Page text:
Wouldn't it be nice to buy a home without having to make mortgage payments?
Senior citizens can now do just that, thanks to a new wrinkle in federal housing law that allows them to purchase a new home using a reverse mortgage. Qualified buyers who can put up a substantial portion down payment can finance the rest using a reverse mortgage, and live mortgage-free the rest of their lives.
Reverse mortgages have been popular for a number of years as a way for seniors to tap the equity in their homes without selling them. Under the Housing and Economic Recovery Act of 2008, seniors can now use a reverse mortgage - referred to as a Home Equity Conversion Mortgage (HECM) - to actually finance the purchase of a new home, as of Jan. 1, 2009.
An alternative to traditional financing
The new option works exactly like a traditional HECM reverse mortgage, said said Larry Benton, a mortgage consultant and Certified Senior Advisor with 1st Metropolitan Mortgage in Annapolis, Md. The difference is that it allows seniors to tap their equity in their home to avoid mortgage payments instead of using it to provide a monthly revenue stream.
He said it offers an attractive alternative to traditional options for seniors purchasing a new home. "Seniors today face a challenge getting financing," Benton said. "Particularly in today's market, it's very difficult."
How it works
The concept is admittedly confusing at first - how can one use a reverse mortgage to buy a house one doesn't own yet? But it's actually fairly straightforward: instead of making mortgage payments, the borrower is essentially granting the lender a gradually increasing share of the money represented by the down payment. In that sense, it's the same as in a traditional reverse mortgage, except that you're starting out with a portion of the value of the home, rather than 100 percent of the home's value.
For example, suppose a senior couple in Minnesota want to sell their home and move to Arizona. Their Minnesota house is valued at $200,000, but the condo they want to buy in Arizona costs $300,000. Previously, their only option would be to sell the Minnesota house and get a new mortgage for the remaining $100,000. For seniors on a limited income, qualifying for and making the payments on such a mortgage could be a serious obstacle.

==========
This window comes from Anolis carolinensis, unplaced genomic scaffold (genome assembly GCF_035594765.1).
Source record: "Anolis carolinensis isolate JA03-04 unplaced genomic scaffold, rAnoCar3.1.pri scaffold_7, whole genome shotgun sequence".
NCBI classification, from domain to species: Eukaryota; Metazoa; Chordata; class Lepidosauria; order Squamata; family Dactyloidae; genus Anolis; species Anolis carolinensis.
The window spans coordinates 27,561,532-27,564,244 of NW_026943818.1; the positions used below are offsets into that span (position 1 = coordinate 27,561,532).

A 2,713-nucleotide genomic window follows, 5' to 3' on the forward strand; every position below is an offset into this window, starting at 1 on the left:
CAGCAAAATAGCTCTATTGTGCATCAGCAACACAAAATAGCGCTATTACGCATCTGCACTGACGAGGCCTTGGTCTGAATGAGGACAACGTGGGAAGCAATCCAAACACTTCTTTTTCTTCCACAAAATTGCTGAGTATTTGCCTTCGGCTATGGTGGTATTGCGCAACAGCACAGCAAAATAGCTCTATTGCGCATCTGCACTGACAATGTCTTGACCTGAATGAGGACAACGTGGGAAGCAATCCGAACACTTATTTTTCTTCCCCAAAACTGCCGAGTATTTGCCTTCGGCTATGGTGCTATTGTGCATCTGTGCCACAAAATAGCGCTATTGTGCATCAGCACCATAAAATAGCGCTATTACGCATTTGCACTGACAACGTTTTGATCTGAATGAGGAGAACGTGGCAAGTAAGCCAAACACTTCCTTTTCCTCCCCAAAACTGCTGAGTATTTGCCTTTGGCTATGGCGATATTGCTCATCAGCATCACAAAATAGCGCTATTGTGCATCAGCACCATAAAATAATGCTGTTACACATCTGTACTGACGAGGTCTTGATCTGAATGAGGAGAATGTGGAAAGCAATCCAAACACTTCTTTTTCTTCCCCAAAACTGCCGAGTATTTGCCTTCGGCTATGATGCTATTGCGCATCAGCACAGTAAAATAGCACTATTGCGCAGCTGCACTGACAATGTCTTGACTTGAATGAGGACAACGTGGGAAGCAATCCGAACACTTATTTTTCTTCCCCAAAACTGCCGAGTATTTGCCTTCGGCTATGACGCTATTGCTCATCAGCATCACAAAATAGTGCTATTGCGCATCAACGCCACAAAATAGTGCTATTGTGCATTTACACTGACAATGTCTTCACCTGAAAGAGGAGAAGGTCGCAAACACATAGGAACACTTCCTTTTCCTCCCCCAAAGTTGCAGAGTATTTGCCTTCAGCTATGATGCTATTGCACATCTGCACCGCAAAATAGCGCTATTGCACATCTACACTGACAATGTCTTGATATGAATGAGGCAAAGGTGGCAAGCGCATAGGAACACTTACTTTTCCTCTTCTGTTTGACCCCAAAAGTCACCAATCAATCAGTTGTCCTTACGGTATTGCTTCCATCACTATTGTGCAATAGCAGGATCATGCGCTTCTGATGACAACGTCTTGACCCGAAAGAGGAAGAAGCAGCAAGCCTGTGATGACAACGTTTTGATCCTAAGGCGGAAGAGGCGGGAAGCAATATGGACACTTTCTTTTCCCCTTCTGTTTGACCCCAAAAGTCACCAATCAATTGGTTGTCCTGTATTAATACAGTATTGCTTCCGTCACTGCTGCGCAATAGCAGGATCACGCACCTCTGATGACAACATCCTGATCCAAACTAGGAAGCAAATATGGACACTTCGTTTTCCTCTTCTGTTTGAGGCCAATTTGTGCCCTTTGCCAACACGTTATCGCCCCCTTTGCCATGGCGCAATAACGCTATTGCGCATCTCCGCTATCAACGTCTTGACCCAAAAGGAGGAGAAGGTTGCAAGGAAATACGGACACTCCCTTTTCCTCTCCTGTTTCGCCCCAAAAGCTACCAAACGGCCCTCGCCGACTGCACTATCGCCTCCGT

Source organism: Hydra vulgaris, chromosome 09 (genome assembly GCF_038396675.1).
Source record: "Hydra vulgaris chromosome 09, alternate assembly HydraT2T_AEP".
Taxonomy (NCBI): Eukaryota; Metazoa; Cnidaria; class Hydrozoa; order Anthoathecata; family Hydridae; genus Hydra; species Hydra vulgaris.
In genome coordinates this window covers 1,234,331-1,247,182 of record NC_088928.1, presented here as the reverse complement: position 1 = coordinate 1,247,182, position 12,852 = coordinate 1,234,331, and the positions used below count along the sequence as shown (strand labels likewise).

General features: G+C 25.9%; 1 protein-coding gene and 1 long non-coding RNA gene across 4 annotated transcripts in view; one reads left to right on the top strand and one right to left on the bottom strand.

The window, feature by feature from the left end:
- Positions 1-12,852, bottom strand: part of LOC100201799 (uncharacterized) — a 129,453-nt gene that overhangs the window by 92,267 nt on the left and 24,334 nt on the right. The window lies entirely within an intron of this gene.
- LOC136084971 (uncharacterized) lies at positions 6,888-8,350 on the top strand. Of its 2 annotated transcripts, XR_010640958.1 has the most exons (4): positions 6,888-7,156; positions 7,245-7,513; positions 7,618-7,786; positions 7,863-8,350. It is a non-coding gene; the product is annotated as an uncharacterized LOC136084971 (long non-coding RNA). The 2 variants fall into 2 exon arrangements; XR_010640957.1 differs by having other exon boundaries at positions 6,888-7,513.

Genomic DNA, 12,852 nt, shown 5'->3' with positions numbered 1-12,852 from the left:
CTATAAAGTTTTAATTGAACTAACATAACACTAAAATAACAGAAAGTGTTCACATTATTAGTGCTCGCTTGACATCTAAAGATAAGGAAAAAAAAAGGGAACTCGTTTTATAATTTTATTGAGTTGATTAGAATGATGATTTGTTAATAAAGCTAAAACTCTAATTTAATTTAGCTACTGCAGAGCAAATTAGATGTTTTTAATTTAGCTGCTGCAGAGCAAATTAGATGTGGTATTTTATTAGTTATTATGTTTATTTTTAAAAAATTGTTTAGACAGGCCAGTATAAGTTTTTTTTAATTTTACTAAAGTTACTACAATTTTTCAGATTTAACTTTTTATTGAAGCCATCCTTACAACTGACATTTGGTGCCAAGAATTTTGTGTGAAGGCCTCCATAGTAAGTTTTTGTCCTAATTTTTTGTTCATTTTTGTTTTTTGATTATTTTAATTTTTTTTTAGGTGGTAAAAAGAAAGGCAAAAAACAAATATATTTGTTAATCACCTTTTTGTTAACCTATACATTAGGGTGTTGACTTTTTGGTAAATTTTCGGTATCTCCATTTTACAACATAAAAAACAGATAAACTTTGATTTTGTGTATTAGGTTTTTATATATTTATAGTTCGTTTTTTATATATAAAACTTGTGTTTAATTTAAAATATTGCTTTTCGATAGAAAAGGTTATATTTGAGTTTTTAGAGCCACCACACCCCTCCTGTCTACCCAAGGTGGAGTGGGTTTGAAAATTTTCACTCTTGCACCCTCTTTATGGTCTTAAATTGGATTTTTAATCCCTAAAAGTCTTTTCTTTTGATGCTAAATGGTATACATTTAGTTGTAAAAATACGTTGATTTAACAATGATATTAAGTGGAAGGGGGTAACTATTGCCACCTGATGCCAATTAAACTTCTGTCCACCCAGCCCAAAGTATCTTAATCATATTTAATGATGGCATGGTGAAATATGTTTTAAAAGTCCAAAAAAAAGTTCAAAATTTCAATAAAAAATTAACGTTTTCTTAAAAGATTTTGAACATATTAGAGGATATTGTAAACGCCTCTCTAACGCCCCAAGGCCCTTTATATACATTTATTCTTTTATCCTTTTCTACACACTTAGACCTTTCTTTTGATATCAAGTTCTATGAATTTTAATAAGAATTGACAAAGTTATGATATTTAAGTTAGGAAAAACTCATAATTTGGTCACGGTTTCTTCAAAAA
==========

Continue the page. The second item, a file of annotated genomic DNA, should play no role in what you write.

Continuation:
With a reverse mortgage to purchase, they might be able to put up $140,000 from the sale of the Minneapolis property as a down payment, cover the rest with a $160,000 reverse mortgage, pocket the remaining $60,000 from the sale of their original home and live mortgage-free for the rest of their lives. Instead of mortgage payments, the lender gradually gains an increasing stake in the $140,000 represented by the down payment, to be paid at whatever time the home is eventually vacated and sold.
The couple still owns the home outright and they or their estate can still profit from any increase in the value of the home when it is eventually vacated and sold. The lender pays a small premium to the FHA as insurance against a possible decline in the home's value.
Eligibility and availability
The program is available to seniors age 62 and above. The amount available to be funded through a reverse mortgage depends on a formula based on the borrower's age and the purchase price of the home - older borrowers can qualify for a larger reverse mortgage than younger ones.
The new reverse mortgage is available for making home purchases in most areas, although certain legal obstacles remain in Texas and Massachusetts, said John Yedinak, editor of the ReverseMortgageDaily online news service. Most HECM lenders are offering the new financing, he said, although some are awaiting further guidance from HUD before proceeding.
"It is available," Yedinak said. "However, you're not seeing as many lenders offering it because they're just being cautious."
Housing slump an issue
One wrinkle in the program is the sharp decline in housing prices in recent months, reducing the amount of a down payment seniors might be able to fund through the sale of an existing home. Yedinak said this has particularly been an issue in places like Florida and California, where the decline in housing prices has been most severe.
"A lot of people who would've qualified six months ago can't even qualify now," Yedinak said. For more information, contact a certified HECM counselor. Additional information on HECM reverse mortgages, including where to find certified counselors, is available from HUD.